The Department of Visual and Environmental Studies at Harvard offers a graduate program in Film and Visual Studies leading to a PhD.
The Department also offers a secondary field in Film and Visual Studies for students already admitted to PhD programs in other departments in the Graduate School of Arts and Sciences.
The study of film at Harvard functions within the multi-disciplinary examination of audio-visual experience. From Hugo Münsterberg's pathbreaking forays into the psychological reception of moving images and Rudolf Arnheim’s seminal investigations of "visual thinking" to Paul Sachs’s incorporation of film into the academic and curatorial focus of the fine arts at Harvard and Stanley Cavell’s philosophical approaches to the medium, Harvard has sustained a distinguished tradition of engaging cinema and the cultural, visual, spatial, and philosophical questions that it raises. With their emphases on experimentation in the contemporary arts and creative collaboration among practitioners and critics, the Department of Visual and Environmental Studies (VES) and the Carpenter Center for the Visual Arts provide a singular and unparalleled site for advanced research in Film and Visual Studies. The program aims to foster critical understanding of the interactions between the making of and thinking about film and video, between studio art, performance, and visual culture, and between different arts and pursuits whose objects are audio-visual entities. The Carpenter Center also supports a lively research culture, including the Film and Visual Studies Colloquium and a Film and Visual Studies Workshop for advanced doctoral students, as well as lecture series and exhibitions featuring distinguished artists, filmmakers, and scholars.
Interdisciplinary in its impetus, the program draws on and consolidates course offerings in departments throughout the Faculty of Arts and Sciences which consider film and the spatial arts in all their various countenances and investigate the place of visual arts within a variety of contexts. Graduate students may also take advantage of the significant resources of the Harvard Film Archive (HFA), which houses a vast collection of 16mm and 35mm film prints as well as rare video materials, vintage film posters, photographs, and promotional materials. The HFA furthers the artistic and academic appreciation of moving image media within the Harvard and the New England community, offering a setting where students and faculty can interact with filmmakers and artists. In early 2003, the HFA opened a new Conservation Center that allows the HFA conservator and staff to accession new films as well as to preserve its significant collections of independent, international, and silent films.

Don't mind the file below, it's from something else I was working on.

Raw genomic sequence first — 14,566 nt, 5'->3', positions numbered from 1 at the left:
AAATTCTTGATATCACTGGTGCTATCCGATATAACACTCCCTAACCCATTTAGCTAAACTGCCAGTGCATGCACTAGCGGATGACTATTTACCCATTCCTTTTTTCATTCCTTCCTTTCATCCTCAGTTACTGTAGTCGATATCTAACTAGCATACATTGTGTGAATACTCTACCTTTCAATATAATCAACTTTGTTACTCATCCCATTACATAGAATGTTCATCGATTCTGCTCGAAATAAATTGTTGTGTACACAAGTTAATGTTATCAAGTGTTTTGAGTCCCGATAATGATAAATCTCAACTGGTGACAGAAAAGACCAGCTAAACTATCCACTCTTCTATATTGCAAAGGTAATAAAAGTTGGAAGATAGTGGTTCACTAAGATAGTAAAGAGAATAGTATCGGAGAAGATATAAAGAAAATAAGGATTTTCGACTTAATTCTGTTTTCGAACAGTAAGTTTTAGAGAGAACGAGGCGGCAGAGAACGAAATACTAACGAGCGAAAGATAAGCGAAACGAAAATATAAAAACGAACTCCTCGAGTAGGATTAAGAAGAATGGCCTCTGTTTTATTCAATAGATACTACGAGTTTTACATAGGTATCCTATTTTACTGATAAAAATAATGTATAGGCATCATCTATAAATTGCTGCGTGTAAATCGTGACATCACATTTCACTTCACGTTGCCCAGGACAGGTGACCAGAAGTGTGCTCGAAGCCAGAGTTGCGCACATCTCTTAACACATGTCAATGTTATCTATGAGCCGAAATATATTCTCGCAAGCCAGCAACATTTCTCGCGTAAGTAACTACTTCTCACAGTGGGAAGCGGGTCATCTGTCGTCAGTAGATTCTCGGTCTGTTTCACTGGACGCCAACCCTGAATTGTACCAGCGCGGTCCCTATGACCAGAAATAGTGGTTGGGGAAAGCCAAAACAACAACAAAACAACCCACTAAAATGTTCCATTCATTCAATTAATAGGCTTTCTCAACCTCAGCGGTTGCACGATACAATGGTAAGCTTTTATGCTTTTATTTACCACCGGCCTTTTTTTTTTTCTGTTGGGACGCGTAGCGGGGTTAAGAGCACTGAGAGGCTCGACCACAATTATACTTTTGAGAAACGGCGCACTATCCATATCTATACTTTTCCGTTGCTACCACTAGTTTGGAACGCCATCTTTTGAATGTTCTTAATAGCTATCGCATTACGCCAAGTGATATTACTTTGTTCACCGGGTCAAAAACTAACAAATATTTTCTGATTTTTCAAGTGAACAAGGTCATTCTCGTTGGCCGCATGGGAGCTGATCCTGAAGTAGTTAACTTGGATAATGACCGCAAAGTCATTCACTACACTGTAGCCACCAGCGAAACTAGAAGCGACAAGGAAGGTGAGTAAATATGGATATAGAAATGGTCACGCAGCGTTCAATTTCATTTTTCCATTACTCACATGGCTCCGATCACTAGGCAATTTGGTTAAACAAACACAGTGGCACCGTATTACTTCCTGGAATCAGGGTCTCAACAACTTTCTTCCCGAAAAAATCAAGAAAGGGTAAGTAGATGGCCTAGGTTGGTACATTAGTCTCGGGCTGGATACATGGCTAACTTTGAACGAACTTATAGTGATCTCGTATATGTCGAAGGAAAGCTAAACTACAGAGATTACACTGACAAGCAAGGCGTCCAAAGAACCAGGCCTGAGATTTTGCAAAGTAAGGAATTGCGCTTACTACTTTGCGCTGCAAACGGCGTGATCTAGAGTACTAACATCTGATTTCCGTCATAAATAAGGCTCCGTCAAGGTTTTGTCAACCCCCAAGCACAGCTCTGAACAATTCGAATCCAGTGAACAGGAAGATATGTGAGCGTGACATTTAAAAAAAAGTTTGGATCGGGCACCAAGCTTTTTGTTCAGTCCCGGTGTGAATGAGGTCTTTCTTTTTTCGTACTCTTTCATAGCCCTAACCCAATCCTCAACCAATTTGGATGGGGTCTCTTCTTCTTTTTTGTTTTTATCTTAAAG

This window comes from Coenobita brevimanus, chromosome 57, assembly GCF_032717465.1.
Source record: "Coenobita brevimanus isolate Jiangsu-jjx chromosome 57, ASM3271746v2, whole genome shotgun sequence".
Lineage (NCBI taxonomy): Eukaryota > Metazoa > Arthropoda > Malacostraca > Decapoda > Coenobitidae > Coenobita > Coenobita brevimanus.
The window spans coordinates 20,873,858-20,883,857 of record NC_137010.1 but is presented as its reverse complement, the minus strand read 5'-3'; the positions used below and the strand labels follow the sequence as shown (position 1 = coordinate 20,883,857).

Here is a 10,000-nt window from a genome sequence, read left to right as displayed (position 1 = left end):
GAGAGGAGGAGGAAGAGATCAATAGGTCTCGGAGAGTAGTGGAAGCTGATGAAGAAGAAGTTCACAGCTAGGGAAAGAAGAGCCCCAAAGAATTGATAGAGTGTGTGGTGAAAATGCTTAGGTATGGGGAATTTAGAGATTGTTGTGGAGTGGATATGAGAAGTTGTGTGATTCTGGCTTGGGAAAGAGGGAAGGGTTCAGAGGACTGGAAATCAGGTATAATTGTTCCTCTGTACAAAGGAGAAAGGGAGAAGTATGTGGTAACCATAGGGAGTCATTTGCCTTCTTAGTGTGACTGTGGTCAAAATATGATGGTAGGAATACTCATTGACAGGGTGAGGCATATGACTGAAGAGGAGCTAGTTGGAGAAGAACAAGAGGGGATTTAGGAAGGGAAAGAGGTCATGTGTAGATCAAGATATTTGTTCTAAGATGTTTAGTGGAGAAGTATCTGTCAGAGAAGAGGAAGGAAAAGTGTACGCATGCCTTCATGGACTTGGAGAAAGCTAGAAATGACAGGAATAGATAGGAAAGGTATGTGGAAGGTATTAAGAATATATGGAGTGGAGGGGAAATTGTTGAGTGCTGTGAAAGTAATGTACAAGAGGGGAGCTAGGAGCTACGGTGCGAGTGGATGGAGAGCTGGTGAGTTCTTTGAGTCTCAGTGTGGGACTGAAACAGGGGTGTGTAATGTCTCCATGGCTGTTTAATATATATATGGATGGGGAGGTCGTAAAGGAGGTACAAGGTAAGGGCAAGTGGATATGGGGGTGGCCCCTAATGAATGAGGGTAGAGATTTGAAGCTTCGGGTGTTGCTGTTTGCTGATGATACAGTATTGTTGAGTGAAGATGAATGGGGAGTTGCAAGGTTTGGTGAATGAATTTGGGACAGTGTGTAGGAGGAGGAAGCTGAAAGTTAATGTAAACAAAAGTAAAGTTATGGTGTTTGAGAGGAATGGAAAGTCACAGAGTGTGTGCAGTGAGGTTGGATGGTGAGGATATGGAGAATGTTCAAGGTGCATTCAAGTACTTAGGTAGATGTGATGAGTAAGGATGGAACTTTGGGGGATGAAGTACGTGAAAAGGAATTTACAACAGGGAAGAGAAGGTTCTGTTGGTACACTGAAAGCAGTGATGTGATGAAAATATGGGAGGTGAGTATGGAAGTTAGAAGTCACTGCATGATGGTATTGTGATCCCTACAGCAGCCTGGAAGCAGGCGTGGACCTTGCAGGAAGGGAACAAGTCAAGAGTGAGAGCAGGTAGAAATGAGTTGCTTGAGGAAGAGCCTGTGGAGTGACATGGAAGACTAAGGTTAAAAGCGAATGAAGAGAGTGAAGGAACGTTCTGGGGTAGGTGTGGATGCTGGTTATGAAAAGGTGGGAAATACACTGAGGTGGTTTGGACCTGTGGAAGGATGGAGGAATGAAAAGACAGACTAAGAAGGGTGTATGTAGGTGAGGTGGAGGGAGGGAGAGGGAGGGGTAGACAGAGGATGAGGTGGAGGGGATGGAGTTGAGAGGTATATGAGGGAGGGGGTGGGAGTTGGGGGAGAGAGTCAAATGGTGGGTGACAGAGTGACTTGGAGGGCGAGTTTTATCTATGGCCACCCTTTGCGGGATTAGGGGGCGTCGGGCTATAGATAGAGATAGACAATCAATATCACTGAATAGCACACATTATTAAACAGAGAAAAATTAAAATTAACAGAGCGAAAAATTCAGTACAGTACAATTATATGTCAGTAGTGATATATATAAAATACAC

Students and faculty in Film and Visual Studies are also eligible to apply to the Harvard Film Study Center for fellowships which are awarded annually in support of original film, video, and photographic projects. Established in 1957, the Film Study Center provides production equipment, post-production facilities, technical support, and funding for nonfiction works that interpret the world through images and sounds. Among the many important films to have been produced at the Film Study Center are John Marshall's The Hunters (1956), Robert Gardner's Forest of Bliss (1985), Irene Lusztig's Reconstruction (2001), Robb Moss's The Same River Twice (2002), and, most recently, Ross McElwee's Bright Leaves (2003), Peter Galison and Robb Moss’s Secrecy (2008), Ilisa Barbash and Lucien Castaing-Taylor's Sweetgrass (2009), J.P. Sniadecki and Véréna Paravel’s Foreign Parts (2011), Lucien Castaing-Taylor and Véréna Paravel’s Leviathan (2013), and Stephanie Spray and Pacho Velez’s Manakamana (2014).
Images: Instructions for a Light and Sound Machine (2005), directed by Peter Tscherkassky, from a print in the collection of the Harvard Film Archive.